P1180840The run up to Sidney Spit was uneventful, and around 11 am we dropped anchor about a hundred yards off the beach. IP1180842 dug out the crab trap, eager to use some of the salmon bait we’d bought at the Victoria Thrify Grocery. Cameron and I dinghied out to a promising spot, where I set up the trap, baited it, and lowered it in the water. I was telling him a story about when Grandma had lowered a crab trap once into water deeper than the length of line I had. She didn’t know that the float wouldn’t hold the trap up, and we both watched it sink into the depths. As I finished the story, I tossed the extra line into the water and dropped the float in. It was then that Cameron innocently asked if the float shouldn’t be tied to something. Oh no! Major senior moment. It had been so long since I’d used the crab trap, that I’d just figured the float to be tied to the line. Not so. Well, that ended our crabbing for the day. Cameron looked at me and said, “We won’t tell grandma, right?” I said that we would tell grandma, but we wouldn’t tell anyone else. However, here’s the embarassing story for all to see. We both agreed that we wouldn’t let the incident spoil our day.

P1180843By the time we got back to the boat, Sandy had a picnic lunch fixed and we went ashore to explore Sidney Spit. We had lunch ashore, near the dinghy, and then went for a walk to the extreme end of the mile + long sand spit. We picked up shells, sea glass and interesting rocks. At the far end, Cameron and I built a cool driftwood fort, before starting the long walk back. P1180868 Along the way, we discussed possibly going farther today, which would shorten our run to Buchardt Gardens tomorrow. That would allow us to see the Gardens tomorrow, instead of laying over a full day here. That would give us back the extra day we’d spent in Victoria. It seemed to be a good plan, so I raised anchor and off we went. When we hit the channel near the Sidney ferry landing we picked up a sailing breeze, so I pulled the sail covers and raised sails. We weren’t far from our destination, so for the first time on the trip I cut the engine and we proceeded on wind power alone. It was definitely light air sailing, with maximum speed of 3.2 knots, but what the heck. We were sailing. I stayed with the sails for about an hour, but a few miles short of our planned anchorage the wind died, so we motored the rest of the way. We anchored in Mill Bay, which is a quiet, peaceful cove. A handful of boats are anchored or tied to mooring balls, and the nearby marina looks to be about half full. We barbqued chicken cordon bleu which we’d bought in Victoria, and it was great. As dusk was settling in, I rigged a fish pole for Cameron. He was working P1180873a plastic jig from the bow of the boat when, all of a sudden he said “Whoa, what’s that?” I looked to see his rod tip sharply bent, and the line zigging across the surface of the water. I coached him on how to play the fish, but it clearly didn’t want to come up. I showed him how to pump the rod and gain line. He finally got it to the surface, and we could see that he had hooked a 3 foot long dogfish shark. Another larger shark was following his hooked fish. After a short struggle at the surface, the fish managed to cut the line with his sharp teeth, and he settled into the dark water, taking Cameron’s jig with him. Cameron was thrilled with the whole event, however. I set him up again, and he managed to hook another fish, with similar results. With that, we decided to call it a night. Long day, but good memories.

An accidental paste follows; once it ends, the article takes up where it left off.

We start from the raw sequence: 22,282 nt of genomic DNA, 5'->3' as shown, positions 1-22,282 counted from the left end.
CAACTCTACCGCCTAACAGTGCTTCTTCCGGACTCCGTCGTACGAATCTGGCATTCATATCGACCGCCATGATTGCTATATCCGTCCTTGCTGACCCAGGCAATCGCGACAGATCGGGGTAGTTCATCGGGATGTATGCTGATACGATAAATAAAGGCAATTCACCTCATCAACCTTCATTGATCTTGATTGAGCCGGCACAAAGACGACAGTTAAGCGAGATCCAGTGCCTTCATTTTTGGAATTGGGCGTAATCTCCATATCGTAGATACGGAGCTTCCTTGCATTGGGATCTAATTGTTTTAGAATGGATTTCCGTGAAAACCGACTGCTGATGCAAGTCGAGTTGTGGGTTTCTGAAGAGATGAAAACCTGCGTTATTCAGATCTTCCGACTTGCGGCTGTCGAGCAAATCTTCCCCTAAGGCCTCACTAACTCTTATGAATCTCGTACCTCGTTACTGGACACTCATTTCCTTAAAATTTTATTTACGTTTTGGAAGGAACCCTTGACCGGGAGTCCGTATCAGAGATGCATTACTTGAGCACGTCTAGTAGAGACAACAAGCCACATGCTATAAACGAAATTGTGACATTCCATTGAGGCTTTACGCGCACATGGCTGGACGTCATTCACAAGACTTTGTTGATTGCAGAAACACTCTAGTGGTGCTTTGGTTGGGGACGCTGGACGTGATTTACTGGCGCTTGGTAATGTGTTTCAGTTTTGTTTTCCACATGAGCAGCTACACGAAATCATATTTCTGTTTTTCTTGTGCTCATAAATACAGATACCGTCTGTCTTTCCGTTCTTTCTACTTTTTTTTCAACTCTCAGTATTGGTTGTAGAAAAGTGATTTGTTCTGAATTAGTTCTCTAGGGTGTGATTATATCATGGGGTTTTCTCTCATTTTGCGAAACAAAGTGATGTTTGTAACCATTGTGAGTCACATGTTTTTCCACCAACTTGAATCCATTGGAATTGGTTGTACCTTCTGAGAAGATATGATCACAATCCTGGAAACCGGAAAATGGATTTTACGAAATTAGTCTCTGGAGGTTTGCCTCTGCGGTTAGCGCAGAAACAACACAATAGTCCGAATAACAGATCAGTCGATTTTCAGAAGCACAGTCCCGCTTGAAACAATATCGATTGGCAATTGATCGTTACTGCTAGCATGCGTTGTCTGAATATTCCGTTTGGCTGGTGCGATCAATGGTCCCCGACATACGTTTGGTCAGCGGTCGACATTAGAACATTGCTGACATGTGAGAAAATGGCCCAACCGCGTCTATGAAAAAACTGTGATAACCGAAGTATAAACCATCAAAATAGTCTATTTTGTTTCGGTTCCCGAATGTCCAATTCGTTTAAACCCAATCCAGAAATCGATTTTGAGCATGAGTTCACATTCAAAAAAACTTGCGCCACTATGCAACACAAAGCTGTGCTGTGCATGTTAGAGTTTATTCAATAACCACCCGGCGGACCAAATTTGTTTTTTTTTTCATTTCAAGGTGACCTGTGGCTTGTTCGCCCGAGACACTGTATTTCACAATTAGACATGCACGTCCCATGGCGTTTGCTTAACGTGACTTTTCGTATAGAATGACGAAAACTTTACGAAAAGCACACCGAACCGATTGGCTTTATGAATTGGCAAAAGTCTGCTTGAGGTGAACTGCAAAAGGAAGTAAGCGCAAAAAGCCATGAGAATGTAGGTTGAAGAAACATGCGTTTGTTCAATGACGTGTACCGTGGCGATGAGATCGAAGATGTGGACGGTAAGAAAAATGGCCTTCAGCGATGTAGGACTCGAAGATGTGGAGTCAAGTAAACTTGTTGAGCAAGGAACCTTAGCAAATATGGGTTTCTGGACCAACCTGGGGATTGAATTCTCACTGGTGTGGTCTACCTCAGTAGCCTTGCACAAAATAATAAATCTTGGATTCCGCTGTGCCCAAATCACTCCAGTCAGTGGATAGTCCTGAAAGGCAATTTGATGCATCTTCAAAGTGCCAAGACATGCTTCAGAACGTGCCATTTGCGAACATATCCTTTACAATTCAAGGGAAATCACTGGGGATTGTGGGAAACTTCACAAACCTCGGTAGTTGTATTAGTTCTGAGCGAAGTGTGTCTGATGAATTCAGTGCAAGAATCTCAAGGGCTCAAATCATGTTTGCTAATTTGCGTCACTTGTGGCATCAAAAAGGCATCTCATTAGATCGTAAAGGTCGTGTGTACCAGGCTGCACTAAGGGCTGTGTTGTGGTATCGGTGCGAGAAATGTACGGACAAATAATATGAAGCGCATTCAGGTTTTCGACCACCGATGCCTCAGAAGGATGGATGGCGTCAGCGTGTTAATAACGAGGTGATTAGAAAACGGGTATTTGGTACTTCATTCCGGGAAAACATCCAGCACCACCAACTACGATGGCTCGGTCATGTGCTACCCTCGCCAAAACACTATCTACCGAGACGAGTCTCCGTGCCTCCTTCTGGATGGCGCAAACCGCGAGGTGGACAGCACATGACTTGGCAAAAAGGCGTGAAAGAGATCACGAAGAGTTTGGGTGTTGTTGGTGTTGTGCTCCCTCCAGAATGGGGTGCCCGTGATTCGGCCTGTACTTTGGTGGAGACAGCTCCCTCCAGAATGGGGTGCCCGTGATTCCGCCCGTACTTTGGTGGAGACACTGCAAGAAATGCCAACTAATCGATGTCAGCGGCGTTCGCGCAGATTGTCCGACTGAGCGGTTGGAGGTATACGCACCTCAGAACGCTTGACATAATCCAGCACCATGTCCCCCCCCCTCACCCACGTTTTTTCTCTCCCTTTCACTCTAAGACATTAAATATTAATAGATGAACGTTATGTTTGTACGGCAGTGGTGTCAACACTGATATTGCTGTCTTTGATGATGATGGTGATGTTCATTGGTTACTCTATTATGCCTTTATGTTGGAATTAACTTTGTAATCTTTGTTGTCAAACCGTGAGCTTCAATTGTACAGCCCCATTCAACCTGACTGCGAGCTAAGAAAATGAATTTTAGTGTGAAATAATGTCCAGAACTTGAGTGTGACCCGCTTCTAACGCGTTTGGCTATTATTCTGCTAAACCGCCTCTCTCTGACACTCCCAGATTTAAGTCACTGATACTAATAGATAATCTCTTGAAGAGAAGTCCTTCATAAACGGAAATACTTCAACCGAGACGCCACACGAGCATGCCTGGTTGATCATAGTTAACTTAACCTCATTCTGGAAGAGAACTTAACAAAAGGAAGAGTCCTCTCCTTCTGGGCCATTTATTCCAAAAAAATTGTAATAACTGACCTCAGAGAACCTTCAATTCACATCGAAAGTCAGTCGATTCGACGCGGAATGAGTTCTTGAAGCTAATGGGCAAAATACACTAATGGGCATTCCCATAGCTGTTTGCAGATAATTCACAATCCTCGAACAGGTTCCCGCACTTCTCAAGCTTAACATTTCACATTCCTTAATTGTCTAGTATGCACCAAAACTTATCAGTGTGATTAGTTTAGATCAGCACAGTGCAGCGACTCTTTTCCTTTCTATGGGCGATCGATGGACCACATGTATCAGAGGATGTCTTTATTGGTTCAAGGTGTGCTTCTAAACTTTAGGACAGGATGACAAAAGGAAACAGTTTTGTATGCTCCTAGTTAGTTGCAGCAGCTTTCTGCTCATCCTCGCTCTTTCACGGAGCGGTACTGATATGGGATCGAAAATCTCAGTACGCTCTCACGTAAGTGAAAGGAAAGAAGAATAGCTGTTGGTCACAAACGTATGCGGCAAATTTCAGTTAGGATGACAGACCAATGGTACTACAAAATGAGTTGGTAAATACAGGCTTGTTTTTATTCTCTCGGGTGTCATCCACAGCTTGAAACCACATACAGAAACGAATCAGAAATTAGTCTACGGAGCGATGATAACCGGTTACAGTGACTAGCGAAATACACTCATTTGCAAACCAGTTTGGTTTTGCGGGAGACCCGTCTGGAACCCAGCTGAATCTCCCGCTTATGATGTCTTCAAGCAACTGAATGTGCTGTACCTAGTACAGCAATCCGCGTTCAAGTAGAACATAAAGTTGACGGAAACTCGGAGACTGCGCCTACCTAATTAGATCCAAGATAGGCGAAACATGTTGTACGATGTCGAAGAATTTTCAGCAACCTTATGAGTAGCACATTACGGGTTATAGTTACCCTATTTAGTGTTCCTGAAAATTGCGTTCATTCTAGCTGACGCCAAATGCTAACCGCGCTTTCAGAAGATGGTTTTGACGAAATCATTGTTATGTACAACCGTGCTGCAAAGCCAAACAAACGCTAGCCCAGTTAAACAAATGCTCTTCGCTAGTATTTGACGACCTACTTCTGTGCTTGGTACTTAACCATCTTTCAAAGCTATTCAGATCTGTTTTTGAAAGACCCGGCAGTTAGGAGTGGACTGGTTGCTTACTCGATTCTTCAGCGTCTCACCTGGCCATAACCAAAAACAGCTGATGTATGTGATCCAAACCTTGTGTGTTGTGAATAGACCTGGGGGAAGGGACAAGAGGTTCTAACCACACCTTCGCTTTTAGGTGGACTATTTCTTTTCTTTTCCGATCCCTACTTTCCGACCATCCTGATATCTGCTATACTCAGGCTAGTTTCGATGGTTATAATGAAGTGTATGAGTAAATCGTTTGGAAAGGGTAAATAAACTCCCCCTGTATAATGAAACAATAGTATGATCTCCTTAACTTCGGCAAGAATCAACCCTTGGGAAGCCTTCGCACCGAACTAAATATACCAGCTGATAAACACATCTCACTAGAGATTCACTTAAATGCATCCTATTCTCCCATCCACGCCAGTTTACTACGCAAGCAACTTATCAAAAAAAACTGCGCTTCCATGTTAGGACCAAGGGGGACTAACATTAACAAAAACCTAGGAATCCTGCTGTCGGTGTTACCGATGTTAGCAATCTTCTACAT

Mill Bay to Butchart Cove and Butchart Gardens

P1180878Since we had such a short distance to cruise today, we started the day in leisure fashion, and fixed a fancy breakfast ofP1180883 blueberry pancakes and Canadian bacon. It was a tasty alternative to our usual fare of Cheerios. Following cleanup, I raised anchor at 9:45 am, and we were off to Butchart Gardens. It was another gorgeous sunny day, and we motored down Saanich Inlet at a comfortable 5 knots. We reached Butchart Cove a little before 11am, and so took the time to explore Tod Inlet, a narrow, steep sided inlet which wraps around for a mile or so beyond Butchart Cove. We then returned to Butchart Cove, and were pleased to see that all 4 of their mooring buoys were open. We tied up to the small one, which is furthest in. I had Cameron retrieve the hose reel which holds our 400 foot long stern tie line from the deepest recesses of the king berth, and I placed it in a fishing rod holder. I rowed to shore with the end of the stern tie line, looped it around a convenient tree, and then returned to the boat with the stern tie line. Once back on board I pulled in the slack and tied off. This arrangement keeps us from swinging in the tight quarters of Butchart Cove.